HAVERHILL — In just over two years, 1,000 students will go to school without having to worry about mold in the air, cracks in the walls — or even the possibility of the building collapsing.
If all goes according to plan, the city will open a new school in the spring of 2017 to replace the deteriorating Hunking School, which threatened to collapse two years ago and has been haunted by other problems.
In this week’s special balloting, voters approved spending Haverhill’s share of the cost of building the new school.
Here are the highlights:
The vote in favor was overwhelming — 4,807 to 1,778.
Construction will start in the spring of next year.
The state will pay $40 million of the project’s total cost, with the city paying $21 million.
Taxes for the average homeowner will increase by about $70, according to figures released by the city.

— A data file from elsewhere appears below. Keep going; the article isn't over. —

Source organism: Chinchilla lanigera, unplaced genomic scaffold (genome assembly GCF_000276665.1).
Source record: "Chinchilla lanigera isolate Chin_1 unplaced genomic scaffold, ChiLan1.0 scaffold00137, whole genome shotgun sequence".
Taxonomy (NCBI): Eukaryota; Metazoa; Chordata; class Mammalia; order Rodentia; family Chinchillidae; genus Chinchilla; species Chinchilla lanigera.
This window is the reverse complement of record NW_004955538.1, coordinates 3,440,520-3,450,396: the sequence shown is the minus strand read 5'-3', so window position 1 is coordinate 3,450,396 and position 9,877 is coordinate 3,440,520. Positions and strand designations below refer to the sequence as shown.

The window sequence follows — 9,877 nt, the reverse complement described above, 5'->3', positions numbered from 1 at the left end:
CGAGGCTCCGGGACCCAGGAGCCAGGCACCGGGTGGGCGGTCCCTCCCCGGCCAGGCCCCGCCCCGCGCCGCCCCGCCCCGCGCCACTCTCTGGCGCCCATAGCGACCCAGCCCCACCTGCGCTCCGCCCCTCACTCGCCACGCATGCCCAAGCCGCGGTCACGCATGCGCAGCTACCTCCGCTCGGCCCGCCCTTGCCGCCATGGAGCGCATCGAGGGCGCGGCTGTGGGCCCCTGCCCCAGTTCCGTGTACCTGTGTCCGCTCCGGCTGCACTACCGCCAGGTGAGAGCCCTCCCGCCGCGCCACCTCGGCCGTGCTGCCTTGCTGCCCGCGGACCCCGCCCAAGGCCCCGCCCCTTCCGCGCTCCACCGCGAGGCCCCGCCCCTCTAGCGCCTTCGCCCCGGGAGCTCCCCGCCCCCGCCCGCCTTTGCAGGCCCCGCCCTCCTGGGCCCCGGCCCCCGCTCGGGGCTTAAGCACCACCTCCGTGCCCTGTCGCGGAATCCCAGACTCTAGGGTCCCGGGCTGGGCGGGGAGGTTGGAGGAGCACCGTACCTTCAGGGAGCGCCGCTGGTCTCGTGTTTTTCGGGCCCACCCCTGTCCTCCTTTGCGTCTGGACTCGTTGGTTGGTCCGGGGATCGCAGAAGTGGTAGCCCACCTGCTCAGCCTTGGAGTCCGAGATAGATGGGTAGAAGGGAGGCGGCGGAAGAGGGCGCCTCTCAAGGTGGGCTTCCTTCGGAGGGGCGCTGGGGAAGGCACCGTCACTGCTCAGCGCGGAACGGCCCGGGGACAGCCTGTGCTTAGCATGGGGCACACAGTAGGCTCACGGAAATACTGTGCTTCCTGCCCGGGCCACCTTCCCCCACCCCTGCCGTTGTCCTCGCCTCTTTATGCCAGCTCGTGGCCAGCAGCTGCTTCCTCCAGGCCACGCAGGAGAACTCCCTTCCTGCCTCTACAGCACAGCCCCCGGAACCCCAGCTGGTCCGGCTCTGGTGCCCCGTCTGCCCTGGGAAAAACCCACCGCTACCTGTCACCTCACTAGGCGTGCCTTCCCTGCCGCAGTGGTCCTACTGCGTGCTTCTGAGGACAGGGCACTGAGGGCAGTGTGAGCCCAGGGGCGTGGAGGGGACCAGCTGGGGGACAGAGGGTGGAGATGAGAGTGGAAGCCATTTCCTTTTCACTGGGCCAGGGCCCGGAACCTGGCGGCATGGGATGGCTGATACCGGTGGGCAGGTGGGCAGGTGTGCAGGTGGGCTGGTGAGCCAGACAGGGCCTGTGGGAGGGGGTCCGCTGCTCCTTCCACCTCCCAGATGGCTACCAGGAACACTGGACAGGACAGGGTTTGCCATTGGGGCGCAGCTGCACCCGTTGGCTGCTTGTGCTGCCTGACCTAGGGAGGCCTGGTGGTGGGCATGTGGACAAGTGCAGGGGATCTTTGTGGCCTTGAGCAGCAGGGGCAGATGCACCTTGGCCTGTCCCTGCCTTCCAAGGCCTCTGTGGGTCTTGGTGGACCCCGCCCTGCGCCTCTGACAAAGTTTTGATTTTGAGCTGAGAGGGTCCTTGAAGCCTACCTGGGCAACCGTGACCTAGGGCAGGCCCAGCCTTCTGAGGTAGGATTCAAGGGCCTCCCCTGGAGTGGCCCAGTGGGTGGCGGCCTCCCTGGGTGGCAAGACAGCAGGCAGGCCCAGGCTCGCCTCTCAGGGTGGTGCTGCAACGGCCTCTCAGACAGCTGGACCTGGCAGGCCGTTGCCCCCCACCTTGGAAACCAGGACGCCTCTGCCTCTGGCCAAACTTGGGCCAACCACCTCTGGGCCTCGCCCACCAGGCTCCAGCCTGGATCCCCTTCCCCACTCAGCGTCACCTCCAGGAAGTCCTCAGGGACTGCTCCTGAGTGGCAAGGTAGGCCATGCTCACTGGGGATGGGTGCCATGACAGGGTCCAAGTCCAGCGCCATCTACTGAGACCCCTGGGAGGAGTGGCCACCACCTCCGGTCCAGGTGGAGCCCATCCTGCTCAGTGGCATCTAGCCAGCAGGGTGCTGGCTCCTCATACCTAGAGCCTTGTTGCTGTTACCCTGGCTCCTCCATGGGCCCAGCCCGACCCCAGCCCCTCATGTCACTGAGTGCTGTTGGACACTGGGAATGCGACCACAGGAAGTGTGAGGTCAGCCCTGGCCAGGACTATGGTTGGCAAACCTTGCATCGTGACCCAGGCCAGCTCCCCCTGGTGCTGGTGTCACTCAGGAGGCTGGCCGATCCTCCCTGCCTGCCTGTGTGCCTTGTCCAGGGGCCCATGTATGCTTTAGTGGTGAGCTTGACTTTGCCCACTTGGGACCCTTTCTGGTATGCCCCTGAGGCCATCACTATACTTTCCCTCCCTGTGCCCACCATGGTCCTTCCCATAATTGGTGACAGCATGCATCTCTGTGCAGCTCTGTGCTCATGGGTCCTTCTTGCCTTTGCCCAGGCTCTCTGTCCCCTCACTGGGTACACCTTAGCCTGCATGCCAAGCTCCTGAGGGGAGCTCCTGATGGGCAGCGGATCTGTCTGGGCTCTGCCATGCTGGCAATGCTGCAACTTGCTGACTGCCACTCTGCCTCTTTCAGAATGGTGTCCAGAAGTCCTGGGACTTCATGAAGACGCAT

That increase will be offset by taxes coming off the books because payments for schools built in the early 1990s are nearly complete, city officials said.
The $70-a-year payment for the average homeowner will last 20 years, under the Proposition 2 1/2 debt exclusion vote. Such a vote temporarily hikes taxes for a particular project and for a limited period of time.
In the Tuesday election, all 21 of Haverhill’s voting precincts supported the plan to pay the city’s share of the construction cost.
Haverhill has 41,500 registered voters. A total of 6,585 cast ballots, for a turnout of 15.9 percent.
Elections workers said they were surprised the turnout was so low. The last time Haverhill voted on a debt exclusion was in 2002, when about 25 percent of voters went to the polls and defeated a proposal for work at Haverhill High School.
The new building approved this week will house 1,000 students in kindergarten through grade eight. It will allow the city to ease overcrowding in other schools, Superintendent James Scully said.